Day three featured my new favorite promotional website - Robin Reads. Cost $55.00. 2741 downloads.
Day four started with a Read Cheaply promotion. Cost $25.00. 644 downloads.
Day five ran with another favorite and inexpensive promotion by James H. Mayfield. For $13.00, James submits your book deal to as many as thirty promotional sites. It saves you a lot of legwork and consistently brings good results. This time, I received 181 downloads. Previous promotions with Mayfield have received two or three times that number.
After the KDP promo winds up, I expect sales to take off at a nice clip. Sometimes paid sales click in right after the free promo ends, other times it can take a day or two for sales to start rolling in. Don’t panic.
My plan is to keep the price discounted to 99 cents for at least thirty days. Somewhere between week two and three, I'll run another promotion on Bargain Booksy. The cost is $25 in the nonfiction category. I did this six or seven months ago, with another promotion of History Bytes. Over a three-day period, I sold 253 books.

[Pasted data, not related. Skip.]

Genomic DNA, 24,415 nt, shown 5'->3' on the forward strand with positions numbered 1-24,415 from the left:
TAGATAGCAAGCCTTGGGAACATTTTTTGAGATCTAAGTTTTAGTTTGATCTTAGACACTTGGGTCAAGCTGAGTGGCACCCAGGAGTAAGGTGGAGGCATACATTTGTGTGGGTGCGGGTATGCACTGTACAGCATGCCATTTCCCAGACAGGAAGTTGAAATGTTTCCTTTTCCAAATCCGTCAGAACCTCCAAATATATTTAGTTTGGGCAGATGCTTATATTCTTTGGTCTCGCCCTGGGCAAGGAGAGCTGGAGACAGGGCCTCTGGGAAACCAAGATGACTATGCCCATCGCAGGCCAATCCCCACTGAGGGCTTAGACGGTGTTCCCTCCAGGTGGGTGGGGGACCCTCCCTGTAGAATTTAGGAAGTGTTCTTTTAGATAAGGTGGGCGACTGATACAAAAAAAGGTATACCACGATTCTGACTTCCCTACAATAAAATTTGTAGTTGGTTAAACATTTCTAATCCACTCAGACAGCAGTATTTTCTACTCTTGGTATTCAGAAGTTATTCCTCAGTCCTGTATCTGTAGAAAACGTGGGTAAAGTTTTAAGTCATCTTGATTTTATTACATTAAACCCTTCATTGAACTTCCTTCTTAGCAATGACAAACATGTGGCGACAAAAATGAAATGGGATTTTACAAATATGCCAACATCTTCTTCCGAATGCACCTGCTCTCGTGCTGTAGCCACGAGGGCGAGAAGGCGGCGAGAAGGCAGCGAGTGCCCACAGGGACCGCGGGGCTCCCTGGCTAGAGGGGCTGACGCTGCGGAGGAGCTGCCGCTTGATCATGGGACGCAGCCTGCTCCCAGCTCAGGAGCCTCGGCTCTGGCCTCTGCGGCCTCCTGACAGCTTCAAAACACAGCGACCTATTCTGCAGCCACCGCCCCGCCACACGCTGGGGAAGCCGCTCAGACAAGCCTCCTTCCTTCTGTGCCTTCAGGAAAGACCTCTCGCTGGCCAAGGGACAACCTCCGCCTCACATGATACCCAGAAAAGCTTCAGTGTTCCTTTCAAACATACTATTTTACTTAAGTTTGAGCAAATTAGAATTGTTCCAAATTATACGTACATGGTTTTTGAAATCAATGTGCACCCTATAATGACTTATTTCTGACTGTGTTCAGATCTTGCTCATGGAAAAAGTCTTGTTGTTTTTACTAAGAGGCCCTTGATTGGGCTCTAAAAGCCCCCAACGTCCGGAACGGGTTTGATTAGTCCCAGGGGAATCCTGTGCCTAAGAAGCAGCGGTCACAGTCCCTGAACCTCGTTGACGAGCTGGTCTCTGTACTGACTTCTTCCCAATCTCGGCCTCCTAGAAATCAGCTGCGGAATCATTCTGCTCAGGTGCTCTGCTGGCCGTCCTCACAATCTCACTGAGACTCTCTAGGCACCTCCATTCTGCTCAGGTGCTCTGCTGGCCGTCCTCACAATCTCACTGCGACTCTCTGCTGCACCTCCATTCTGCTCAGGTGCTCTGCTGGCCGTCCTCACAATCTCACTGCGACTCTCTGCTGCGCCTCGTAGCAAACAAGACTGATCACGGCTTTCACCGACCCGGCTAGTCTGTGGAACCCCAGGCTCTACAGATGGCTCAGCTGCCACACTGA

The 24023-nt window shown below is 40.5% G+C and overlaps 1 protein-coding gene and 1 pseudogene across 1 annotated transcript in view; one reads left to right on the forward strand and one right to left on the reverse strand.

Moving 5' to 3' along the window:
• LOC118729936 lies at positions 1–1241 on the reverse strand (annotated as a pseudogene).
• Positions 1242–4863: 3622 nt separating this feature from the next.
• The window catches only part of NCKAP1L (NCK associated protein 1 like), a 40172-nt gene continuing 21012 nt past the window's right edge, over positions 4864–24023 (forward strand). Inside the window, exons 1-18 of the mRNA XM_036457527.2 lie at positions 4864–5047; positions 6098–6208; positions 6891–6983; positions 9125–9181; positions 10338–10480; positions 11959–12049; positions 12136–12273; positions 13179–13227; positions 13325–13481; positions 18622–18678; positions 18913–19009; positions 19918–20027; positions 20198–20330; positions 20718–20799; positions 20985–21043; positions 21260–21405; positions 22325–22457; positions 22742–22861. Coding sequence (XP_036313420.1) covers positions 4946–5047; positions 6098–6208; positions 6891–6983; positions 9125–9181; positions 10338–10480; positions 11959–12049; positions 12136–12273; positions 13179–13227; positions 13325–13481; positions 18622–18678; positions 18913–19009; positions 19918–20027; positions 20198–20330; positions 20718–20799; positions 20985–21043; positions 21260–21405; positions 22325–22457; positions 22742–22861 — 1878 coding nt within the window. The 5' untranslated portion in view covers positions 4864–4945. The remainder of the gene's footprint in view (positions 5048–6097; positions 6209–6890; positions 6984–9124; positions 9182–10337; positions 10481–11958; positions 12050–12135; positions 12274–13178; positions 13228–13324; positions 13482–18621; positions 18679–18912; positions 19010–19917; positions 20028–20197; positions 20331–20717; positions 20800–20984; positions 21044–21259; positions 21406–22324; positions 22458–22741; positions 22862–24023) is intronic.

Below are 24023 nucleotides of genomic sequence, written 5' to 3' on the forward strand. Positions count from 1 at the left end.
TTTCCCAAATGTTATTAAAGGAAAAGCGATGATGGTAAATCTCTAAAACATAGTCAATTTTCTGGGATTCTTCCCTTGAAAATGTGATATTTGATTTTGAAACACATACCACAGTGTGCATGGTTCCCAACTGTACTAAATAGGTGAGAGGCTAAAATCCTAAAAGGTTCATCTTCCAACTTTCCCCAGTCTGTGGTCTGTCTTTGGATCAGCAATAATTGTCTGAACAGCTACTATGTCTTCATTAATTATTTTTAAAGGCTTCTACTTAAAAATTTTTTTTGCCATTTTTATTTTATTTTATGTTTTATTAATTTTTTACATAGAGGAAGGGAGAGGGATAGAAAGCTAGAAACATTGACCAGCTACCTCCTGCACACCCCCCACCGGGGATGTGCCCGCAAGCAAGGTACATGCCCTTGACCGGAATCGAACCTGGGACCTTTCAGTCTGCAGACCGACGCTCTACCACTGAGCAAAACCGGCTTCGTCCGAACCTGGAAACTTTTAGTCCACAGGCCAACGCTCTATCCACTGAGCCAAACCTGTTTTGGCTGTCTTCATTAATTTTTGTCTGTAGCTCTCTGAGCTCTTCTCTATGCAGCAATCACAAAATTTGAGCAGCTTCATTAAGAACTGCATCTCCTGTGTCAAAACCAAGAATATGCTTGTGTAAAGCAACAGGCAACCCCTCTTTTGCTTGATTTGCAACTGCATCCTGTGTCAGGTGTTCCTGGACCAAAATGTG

With the Bargain Booksy Feature, that brings the total cost of all my promotions to $266. To break even, I need to sell 788 books at 99 cents per book.
That's a shit ton of books.
I think I can do it, but I know there are going to be a lot of anxious moments as I watch the sales ticker slowly make its climb.
Now for the fine print.
Your results are going to vary based on the book you are promoting, and how many times you have already promoted it on a given website. The first time I promoted History Bytes using FreeBooksy I got 8900 downloads over a five-day period and sales blasted off after the KDP free promo ended. Ever since then, most of my promos on FreeBooksy have gotten between 800 and 1200 downloads. It’s not the performance I was hoping for, but it’s to be expected. They’re promoting it to the same list. Each time you promote the same book to the same audience you are going to have fewer prospects. It’s the law of diminishing returns.
Book sales is a numbers game. To get the best bang for your buck, you need to plan your promotions wisely.
Don’t promote the same book on the same website more often than every 90 days, every 180 days would probably be best. When you spread your promotions out, you’re not going to burn potential readers out on your offer.
Here’s another word to the wise.